Estimating Models Using Dummy Variables
A dummy variable is a dichotomous variable which has been coded to represent a variable with a higher level of measurement. It takes on the values 1 and 0; 1 means something has an attribute or is true while 0 means something is not true. In regression model, if there are k categories, we would include k-1 dummy variables in the regression because any one dummy variable is perfectly collinear with remaining set of dummies (Angrist, 2001).
In reference to the General Social Survey dataset, I consider hours per day of watching TV as the independent variable and choose two variables as the predictor variables; race of the respondent and respondent’s sex. I then create dummy variables for respondent’s sex which has two categories- 1 for males and 2 for females. The research question for this analysis is;
“Is there a statistically significant effect on hours per day of watching TV by race of the respondent and respondent’s sex?”
Using SPSS software for analysis I first create the two dummy variables for the respondent’s sex variable, one for males and one for females. I omit the female category to be the comparison group (Allison, 2002).
The following tables show the output from the analysis, that is, the model summary, the ANOVA and the coefficients table.
|Model||R||R Square||Adjusted R Square||Std. Error of the Estimate|
|Sum of Squares||Df||Mean Square||F||Sig.|
|RACE OF RESPONDENT||.379||.098||.094||3.870||.000|
From the coefficients table, the multiple regression model becomes;
HOURS PER DAY OF WATCHING TV=2.426+0.103MALES+ 0.379 RACE OF THE RESPONDENT.
The model clearly implies that, holding all other factors constant the number of hours per day of watching TV is 2.426.Considering the race of the respondents, one unit increase in the race of the respondents leads to an increase in the number of hours of watching TV by 0.379 units. For the dummy variables, we male1 equals to 1 if the person is male and 0 if the person is female. So for males, and considering all other factors constant, the predicted number of hours of watching TV is 2.426+0.103(1) or 2.4363 and for females, the predicted number of hours of watching TV is 2.426+0.103(0) or 2.426. From the analysis therefore, we find that the race of the respondents have a statistically significant effect on the number of hours per day of watching TV (Angrist, 2001).
Multiple regression analysis makes several key assumptions that are important to adhere to in order to have proper interpretation of the models. These assumptions include linearity, independence of errors, homoscedasticity, multicollinearity, undue influence and normal distribution of errors. Running in regression analysis helps check if the model works well for the data. Running appropriate diagnostics for the model above, we have the following output results;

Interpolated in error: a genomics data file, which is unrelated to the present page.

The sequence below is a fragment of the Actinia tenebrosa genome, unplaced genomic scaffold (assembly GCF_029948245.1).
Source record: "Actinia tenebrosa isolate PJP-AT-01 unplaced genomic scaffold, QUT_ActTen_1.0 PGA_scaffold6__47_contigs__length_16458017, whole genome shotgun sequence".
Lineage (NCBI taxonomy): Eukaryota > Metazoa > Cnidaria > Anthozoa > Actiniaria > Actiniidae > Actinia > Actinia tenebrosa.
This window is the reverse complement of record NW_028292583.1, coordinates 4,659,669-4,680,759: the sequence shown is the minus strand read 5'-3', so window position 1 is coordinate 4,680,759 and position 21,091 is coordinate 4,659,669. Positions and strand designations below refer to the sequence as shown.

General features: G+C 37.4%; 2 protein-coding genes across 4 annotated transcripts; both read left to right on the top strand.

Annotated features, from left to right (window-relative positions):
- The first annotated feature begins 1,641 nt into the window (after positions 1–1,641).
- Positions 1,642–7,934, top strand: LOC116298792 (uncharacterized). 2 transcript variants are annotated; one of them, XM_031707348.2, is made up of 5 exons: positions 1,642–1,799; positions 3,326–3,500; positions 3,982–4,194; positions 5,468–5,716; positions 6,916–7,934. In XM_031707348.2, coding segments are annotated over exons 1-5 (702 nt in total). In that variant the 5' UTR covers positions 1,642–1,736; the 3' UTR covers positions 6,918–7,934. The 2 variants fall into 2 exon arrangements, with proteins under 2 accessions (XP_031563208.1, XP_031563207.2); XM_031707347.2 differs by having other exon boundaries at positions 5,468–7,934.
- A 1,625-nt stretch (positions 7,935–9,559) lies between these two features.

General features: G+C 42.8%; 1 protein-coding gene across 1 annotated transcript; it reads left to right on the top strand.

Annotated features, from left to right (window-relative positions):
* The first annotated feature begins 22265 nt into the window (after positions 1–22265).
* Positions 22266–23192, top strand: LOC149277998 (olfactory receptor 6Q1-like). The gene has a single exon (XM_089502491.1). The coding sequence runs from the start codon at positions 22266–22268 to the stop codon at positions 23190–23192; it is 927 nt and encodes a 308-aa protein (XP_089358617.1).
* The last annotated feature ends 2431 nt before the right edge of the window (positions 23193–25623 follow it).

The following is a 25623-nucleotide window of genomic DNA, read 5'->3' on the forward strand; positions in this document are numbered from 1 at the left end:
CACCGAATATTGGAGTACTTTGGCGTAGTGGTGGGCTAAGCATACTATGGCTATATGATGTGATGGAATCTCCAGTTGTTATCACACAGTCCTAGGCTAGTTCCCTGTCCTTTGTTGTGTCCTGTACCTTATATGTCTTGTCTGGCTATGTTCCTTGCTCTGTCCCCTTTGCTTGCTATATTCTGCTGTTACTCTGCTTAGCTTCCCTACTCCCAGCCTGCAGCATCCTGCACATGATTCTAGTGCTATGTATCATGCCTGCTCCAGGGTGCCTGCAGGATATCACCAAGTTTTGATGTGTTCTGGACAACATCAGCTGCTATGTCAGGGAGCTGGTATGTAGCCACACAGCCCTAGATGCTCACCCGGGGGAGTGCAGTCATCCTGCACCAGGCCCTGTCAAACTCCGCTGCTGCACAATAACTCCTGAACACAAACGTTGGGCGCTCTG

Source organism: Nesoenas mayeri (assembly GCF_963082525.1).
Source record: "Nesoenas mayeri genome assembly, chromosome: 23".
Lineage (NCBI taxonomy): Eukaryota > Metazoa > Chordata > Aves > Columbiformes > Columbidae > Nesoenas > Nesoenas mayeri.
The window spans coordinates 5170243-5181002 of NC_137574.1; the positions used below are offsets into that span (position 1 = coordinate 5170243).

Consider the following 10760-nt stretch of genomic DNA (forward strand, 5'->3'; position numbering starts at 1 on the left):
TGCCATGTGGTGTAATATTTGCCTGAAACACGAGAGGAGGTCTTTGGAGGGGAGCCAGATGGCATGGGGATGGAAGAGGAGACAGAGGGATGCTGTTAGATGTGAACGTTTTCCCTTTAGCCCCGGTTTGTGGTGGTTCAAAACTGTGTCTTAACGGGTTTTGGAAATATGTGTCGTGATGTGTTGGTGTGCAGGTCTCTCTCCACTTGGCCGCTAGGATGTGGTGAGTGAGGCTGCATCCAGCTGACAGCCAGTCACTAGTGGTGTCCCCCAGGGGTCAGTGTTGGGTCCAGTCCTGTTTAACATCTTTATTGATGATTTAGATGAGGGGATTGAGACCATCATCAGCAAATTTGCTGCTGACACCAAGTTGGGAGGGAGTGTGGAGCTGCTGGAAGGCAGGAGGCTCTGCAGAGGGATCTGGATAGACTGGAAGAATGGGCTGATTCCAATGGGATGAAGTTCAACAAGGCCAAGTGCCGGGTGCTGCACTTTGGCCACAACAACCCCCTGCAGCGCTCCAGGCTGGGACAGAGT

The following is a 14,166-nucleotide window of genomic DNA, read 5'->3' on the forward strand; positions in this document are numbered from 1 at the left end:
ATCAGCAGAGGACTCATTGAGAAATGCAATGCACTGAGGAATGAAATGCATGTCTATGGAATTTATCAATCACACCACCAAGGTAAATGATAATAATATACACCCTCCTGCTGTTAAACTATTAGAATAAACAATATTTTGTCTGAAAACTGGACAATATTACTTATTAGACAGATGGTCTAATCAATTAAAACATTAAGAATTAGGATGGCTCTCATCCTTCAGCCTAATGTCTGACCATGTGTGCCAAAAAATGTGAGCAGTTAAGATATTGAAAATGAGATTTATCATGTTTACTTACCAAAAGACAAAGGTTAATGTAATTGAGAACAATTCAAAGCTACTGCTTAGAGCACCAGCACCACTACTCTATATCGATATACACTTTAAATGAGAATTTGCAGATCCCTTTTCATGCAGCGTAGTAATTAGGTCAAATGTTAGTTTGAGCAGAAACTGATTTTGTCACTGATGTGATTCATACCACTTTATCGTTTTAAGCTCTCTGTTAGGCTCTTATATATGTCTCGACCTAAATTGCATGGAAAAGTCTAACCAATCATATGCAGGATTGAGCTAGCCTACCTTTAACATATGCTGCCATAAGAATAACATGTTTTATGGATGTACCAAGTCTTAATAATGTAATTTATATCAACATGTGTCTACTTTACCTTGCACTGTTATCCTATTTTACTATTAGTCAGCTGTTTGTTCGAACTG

|Model||R||R Square||Adjusted R Square||Std. Error of the Estimate||Durbin-Watson|
The table above has the Durbin-Watson statistic which provides information about independence of errors. The value 1.974 which is approximately 2.0 indicates that there is absolutely no correlation between the residuals.
|Sum of Squares||df||Mean Square||F||Sig.|
From the ANOVA table, we see that our overall significant value is 0.000 which is significant.
|Standardized Coefficients||t||Sig.||Collinearity Statistics|
|RACE OF RESPONDENT||.379||.098||.094||3.870||.000||.999||1.001|
From the coefficients table, we have the variance inflation factor (VIF) which helps tell about multicollinearity. The VIF values as in the table are 1.001 for both the predictor variables. Since the value is below 10, we assume that the multicollinearity assumption was met in the model (Angrist, 2001).
|Std. Predicted Value||-.713||2.752||.000||1.000||1669|
|Standard Error of Predicted Value||.092||.189||.106||.026||1669|
|Adjusted Predicted Value||2.78||3.69||2.98||.249||1669|
|Stud. Deleted Residual||-1.427||8.358||.001||1.006||1669|
|Centered Leverage Value||.001||.005||.001||.001||1669|
The table above has values for Cook’s Distance which tells about undue influence. We see that the Cook’s Distance above ranges from minimum 0.000 to maximum 0.105, which is below 1.0, hence we can assume that we have no undue influence in this model.
The histogram above tells about distribution of errors. It’s clear that our distribution is fairly normal, hence, the assumption of normal distribution of errors is met or we can say that we do not have a significant deviation from the normal (Yuan & Lin, 2006).
The scatter plot above provides information about homoscedasticity. Since there is no discernible pattern with the spread of the scatter, the homoscedasticity assumption has been met by the model. The scatter plot also shows the there is a linear relationship (Angrist, 2001). Therefore, from the above analysis, all the assumptions were met by the regression model obtained (Allyson, 2002).
Allison, P. D. (2002). Missing data: Quantitative applications in the social sciences. British Journal of Mathematical and Statistical Psychology, 55(1), 193-196.
Angrist, J. D. (2001). Estimation of limited dependent variable models with dummy endogenous regressors: simple strategies for empirical practice. Journal of business & economic statistics, 19(1), 2-28.
Yuan, M., & Lin, Y. (2006). Model selection and estimation in regression with grouped variables. Journal of the Royal Statistical Society: Series B (Statistical Methodology), 68(1), 49-67.